Definition of implant in English:



Pronunciation /ɪmˈplɑːnt/
  • 1usually with object Insert or fix (tissue or an artificial object) in a person's body, especially by surgery.

    ‘electrodes had been implanted in his brain’
    • ‘Currently, about 250,000 electronic pacemakers are implanted in patients annually in the United States.’
    • ‘Why would we not implant a pacemaker in order to prevent further episodes?’
    • ‘The cells were then implanted under the skin of mice where they produced collagen and other materials consistent with cartilage.’
    • ‘He is the only Oregon surgeon now implanting the disc and will train other surgeons on the procedure.’
    • ‘Someday soon, money may even exist on a chip implanted under your skin.’
    • ‘So far in the United States, however, most of the chips have been implanted into the company's own employees.’
    • ‘A common treatment for irregular hearts is to implant an electronic pacemaker.’
    • ‘They're generated by a device implanted in the chest, with wires running up the neck.’
    • ‘Tests with monkeys who had electrodes implanted in their brains showed the animals could control a robotic arm using thoughts.’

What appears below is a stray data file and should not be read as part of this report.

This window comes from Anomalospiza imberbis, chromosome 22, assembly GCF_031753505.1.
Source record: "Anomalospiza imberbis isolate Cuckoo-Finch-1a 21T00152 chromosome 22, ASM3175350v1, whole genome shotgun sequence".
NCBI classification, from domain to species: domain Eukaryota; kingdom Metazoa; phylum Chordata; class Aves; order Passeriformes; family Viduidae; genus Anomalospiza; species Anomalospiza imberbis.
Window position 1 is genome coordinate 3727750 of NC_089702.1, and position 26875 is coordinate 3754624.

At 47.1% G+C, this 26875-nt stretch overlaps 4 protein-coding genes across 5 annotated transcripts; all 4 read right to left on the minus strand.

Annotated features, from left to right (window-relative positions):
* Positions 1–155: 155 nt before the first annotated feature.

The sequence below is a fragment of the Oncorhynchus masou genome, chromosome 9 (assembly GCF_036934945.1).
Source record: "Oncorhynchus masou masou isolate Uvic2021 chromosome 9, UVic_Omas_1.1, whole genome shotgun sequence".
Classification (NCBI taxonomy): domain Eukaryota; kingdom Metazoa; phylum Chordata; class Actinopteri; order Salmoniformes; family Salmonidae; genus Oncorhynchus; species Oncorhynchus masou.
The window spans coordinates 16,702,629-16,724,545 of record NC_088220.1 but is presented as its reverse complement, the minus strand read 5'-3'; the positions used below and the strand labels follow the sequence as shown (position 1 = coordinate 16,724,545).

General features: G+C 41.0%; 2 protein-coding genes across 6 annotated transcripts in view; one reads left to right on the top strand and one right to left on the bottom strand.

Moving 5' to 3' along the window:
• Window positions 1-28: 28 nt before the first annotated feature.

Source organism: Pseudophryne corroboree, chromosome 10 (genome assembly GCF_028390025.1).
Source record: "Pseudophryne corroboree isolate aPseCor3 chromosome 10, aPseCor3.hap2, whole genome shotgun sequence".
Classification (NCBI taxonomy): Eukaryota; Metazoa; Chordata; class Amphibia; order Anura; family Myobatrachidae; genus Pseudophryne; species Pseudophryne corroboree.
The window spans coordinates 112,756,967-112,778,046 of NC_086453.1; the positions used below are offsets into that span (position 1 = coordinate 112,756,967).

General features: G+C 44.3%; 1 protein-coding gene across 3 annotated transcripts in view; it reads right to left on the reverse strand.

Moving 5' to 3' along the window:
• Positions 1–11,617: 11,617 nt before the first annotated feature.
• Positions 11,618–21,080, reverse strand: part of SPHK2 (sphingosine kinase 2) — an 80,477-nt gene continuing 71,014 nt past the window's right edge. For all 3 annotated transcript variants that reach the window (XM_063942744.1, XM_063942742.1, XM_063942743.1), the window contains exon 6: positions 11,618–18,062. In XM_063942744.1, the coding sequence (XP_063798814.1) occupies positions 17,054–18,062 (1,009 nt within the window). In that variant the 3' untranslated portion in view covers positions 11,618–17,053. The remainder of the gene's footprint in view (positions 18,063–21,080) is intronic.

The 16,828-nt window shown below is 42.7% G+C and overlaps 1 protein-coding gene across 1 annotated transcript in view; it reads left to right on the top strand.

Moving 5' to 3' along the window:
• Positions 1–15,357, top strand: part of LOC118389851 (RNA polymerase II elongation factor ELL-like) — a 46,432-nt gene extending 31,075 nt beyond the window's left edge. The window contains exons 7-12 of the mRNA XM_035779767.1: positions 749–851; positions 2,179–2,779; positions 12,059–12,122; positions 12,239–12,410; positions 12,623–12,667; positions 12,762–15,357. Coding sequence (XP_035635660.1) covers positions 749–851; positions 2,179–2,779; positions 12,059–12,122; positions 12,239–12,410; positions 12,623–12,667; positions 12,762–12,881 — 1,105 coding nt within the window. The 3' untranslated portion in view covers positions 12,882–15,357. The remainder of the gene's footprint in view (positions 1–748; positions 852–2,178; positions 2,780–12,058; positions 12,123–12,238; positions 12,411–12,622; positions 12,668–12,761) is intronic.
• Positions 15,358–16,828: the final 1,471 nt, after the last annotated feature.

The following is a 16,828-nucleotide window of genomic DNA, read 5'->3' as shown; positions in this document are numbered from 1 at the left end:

• ‘They are implanted in patients that are not responding to medication.’
    • ‘A pacemaker is a small, battery-powered device that is implanted permanently into the body.’
    • ‘Surgeons implanted the device until a donor organ could be found.’
    • ‘The images are processed and sent to electrodes implanted in the patient's visual cortex.’
    • ‘But he warns there will be legal problems if we eventually try to have the devices surgically implanted.’
    • ‘In addition, pellets containing the male hormone testosterone were implanted in the abdomen.’
    • ‘The chips are implanted into cattle so farmers can determine which cattle are theirs.’
    • ‘One company already sells a chip that, implanted subcutaneously, stores a patient's medical history.’
    • ‘The monitor is implanted in the chest and records the heart's rhythm.’
    insert, embed, bury, lodge, place, put in place, install, introduce
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    1. 1.1implant someone/something with Provide someone or something with (something) by implantation.
      ‘rats were implanted with amphetamine pellets’